Transforming growth factor-β modulates pancreatic cancer associated fibroblasts cell shape, stiffness and invasion
MetadataShow full item record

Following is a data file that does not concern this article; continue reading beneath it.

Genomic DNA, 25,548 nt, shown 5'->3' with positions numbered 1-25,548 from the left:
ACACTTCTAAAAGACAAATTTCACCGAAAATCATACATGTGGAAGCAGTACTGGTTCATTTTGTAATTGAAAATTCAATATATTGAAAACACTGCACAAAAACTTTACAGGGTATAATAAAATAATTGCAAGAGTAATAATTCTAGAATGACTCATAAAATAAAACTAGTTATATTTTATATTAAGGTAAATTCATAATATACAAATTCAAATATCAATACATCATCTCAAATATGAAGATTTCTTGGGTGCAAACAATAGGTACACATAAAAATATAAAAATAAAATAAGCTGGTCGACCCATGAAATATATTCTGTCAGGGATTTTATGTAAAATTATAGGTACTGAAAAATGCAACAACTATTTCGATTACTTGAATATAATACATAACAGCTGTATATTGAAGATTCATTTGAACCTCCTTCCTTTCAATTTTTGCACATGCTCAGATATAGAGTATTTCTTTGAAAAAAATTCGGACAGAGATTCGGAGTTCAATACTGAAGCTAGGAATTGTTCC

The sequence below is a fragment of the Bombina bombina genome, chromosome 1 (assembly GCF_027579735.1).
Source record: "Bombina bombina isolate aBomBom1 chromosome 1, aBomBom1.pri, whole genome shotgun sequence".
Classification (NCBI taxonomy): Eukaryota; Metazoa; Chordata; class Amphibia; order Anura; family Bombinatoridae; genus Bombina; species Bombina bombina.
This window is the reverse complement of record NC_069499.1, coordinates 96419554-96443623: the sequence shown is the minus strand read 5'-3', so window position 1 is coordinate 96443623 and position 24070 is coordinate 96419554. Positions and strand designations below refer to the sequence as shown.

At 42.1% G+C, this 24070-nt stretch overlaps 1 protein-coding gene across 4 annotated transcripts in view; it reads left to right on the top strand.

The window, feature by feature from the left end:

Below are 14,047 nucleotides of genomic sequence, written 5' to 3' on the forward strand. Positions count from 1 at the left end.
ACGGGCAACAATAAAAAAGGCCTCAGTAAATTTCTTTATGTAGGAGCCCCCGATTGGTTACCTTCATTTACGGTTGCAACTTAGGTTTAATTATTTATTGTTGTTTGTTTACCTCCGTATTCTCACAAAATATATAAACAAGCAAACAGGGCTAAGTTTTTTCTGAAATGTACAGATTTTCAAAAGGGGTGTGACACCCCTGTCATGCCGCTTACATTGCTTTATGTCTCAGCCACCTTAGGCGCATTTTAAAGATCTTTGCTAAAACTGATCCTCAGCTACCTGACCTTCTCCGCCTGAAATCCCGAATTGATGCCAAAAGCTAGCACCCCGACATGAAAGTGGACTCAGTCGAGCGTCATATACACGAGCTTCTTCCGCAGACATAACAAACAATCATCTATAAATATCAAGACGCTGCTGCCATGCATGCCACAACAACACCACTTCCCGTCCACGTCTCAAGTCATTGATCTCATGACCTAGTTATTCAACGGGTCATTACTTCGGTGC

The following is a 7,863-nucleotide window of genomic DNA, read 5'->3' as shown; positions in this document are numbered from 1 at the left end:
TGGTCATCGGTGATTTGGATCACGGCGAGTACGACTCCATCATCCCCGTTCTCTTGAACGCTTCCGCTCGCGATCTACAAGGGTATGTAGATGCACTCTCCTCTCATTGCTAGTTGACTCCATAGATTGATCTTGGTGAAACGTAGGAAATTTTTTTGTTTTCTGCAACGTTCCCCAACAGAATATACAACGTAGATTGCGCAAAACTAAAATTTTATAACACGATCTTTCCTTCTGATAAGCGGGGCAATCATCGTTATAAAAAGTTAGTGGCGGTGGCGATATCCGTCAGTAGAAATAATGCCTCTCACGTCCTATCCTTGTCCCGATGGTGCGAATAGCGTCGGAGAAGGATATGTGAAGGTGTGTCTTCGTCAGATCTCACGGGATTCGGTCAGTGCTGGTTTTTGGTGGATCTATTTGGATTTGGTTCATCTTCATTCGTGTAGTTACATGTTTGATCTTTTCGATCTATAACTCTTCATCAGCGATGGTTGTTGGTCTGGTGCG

Background: Tumor microenvironment consists of the extracellular matrix (ECM), stromal cells, such as fibroblasts (FBs) and cancer associated fibroblasts (CAFs), and a myriad of soluble factors. In many tumor types, including pancreatic tumors, the interplay between stromal cells and the other tumor microenvironment components leads to desmoplasia, a cancer-specific type of fibrosis that hinders treatment. Transforming growth factor beta (TGF-β) and CAFs are thought to play a crucial role in this tumor desmoplastic reaction, although the involved mechanisms are unknown. Methods: Optical/fluorescence microscopy, atomic force microscopy, image processing techniques, invasion assay in 3D collagen I gels and real-time PCR were employed to investigate the effect of TGF-β on normal pancreatic FBs and CAFs with regard to crucial cellular morphodynamic characteristics and relevant gene expression involved in tumor progression and metastasis. Results: CAFs present specific myofibroblast-like characteristics, such as α-smooth muscle actin expression and cell elongation, they also form more lamellipodia and are softer than FBs. TGF-β treatment increases cell stiffness (Young's modulus) of both FBs and CAFs and increases CAF's (but not FB's) elongation, cell spreading, lamellipodia formation and spheroid invasion. Gene expression analysis shows that these morphodynamic characteristics are mediated by Rac, RhoA and ROCK expression in CAFs treated with TGF-β. Conclusions: TGF-β modulates CAFs’ but not FBs’ cell shape, stiffness and invasion. General Significance: Our findings elucidate on the effects of TGF-β on CAFs’ behavior and stiffness providing new insights into the mechanisms involved.